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I use to have a lot of trouble with surface film on one of my old Aquariums. I put it down to the oils in the fish food. Not much you can do about that if you have fish, they have to eat.

Many people have problems with surface film, I guess that’s why there are lots of surface skimmers available out there.

I would think that any large disruption of the water surface either by it going into the filter via a weir or out of the filter, say with a spray bar above the surface, will cause loss of CO2?

I think a small skimmer should solve your surface film problem. As others have said, you can use a skimmer permanently on say a canister filter inlet or you could use something like the self contained Eheim unit as required?

https://www.swelluk.com/eheim-skim-...MIpsDorIOR4gIVZrvtCh1PhQFeEAQYAiABEgI6OvD_BwE

There are other options out there if you look around. Good luck, let us know how you get on.
 

Andrew Butler

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I use to have a lot of trouble with surface film on one of my old Aquariums. I put it down to the oils in the fish food. Not much you can do about that if you have fish, they have to eat.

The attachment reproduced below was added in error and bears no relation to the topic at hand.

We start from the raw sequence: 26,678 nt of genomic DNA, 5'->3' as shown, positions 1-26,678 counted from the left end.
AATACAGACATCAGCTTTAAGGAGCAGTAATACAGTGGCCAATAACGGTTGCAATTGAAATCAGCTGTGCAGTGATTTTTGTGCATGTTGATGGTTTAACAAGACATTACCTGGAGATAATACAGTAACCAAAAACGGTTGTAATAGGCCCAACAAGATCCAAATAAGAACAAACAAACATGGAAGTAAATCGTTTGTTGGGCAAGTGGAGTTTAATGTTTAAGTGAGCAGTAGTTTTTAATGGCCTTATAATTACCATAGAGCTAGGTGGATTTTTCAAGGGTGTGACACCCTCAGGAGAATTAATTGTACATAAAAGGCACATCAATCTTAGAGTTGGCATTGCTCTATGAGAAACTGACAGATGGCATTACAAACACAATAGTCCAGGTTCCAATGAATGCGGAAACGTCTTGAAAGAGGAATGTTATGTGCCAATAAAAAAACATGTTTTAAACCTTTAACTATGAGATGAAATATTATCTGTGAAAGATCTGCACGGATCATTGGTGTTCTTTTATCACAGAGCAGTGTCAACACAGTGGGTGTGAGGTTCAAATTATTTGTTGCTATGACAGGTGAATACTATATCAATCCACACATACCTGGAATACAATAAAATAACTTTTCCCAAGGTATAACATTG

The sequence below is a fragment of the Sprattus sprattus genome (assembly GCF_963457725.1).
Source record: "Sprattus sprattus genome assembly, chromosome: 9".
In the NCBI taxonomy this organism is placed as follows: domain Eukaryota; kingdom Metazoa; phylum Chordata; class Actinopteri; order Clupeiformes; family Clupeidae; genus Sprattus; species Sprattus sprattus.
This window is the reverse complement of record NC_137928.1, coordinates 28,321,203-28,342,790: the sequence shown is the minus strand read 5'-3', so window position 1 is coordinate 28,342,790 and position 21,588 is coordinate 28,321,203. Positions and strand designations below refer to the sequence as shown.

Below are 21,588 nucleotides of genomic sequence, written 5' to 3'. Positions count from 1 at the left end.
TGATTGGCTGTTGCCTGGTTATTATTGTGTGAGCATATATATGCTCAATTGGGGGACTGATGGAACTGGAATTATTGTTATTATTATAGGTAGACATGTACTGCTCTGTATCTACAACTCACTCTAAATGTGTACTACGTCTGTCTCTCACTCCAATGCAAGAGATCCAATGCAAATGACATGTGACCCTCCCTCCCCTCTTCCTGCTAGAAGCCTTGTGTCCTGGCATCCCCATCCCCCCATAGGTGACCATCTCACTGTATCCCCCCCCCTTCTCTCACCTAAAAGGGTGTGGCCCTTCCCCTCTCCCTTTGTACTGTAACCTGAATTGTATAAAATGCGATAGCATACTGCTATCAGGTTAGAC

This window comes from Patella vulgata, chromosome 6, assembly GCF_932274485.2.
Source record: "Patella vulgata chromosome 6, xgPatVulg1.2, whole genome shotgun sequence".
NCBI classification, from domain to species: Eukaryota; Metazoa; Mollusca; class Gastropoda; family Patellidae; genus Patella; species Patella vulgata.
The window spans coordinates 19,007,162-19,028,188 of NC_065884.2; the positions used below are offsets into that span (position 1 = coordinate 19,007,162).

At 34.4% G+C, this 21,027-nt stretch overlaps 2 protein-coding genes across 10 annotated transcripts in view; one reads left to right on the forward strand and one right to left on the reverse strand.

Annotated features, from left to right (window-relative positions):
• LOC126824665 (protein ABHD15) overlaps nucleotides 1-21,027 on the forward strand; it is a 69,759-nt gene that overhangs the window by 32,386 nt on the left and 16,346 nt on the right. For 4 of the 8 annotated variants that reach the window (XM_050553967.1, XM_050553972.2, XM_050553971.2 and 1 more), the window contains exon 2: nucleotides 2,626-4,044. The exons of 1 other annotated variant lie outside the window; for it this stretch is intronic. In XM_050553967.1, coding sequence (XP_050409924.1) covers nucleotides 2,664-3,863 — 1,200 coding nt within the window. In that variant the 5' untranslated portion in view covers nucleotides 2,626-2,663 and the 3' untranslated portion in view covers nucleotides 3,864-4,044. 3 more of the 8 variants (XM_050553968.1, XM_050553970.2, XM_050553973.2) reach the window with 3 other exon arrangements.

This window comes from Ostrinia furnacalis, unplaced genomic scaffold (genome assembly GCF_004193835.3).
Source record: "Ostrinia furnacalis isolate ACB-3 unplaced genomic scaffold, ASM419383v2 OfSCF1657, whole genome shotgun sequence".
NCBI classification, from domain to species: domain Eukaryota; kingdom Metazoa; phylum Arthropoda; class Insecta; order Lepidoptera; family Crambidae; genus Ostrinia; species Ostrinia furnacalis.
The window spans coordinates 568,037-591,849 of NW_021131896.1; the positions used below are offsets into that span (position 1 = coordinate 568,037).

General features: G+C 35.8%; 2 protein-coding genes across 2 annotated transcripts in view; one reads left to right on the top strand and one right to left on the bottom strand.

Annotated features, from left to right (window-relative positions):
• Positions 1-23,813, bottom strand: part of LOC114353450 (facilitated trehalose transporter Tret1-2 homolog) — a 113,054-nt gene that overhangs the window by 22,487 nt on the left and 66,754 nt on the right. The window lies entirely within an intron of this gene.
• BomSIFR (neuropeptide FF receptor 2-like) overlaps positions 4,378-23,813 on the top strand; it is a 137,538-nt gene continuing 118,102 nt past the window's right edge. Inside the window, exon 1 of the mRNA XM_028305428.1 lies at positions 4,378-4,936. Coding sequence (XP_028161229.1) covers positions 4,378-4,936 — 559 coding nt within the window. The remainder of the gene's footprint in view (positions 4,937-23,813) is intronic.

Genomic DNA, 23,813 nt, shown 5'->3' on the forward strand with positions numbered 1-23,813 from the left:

Many people have problems with surface film, I guess that’s why there are lots of surface skimmers available out there.

I would think that any large disruption of the water surface either by it going into the filter via a weir or out of the filter, say with a spray bar above the surface, will cause loss of CO2?

I think a small skimmer should solve your surface film problem. As others have said, you can use a skimmer permanently on say a canister filter inlet or you could use something like the self contained Eheim unit as required?

https://www.swelluk.com/eheim-skim-...MIpsDorIOR4gIVZrvtCh1PhQFeEAQYAiABEgI6OvD_BwE

There are other options out there if you look around. Good luck, let us know how you get on.
Thanks for the advice, I used to run the little Eheim skimmers on a timer but I'm just trying to cut down on things in my aquarium with that regard.
 

jaypeecee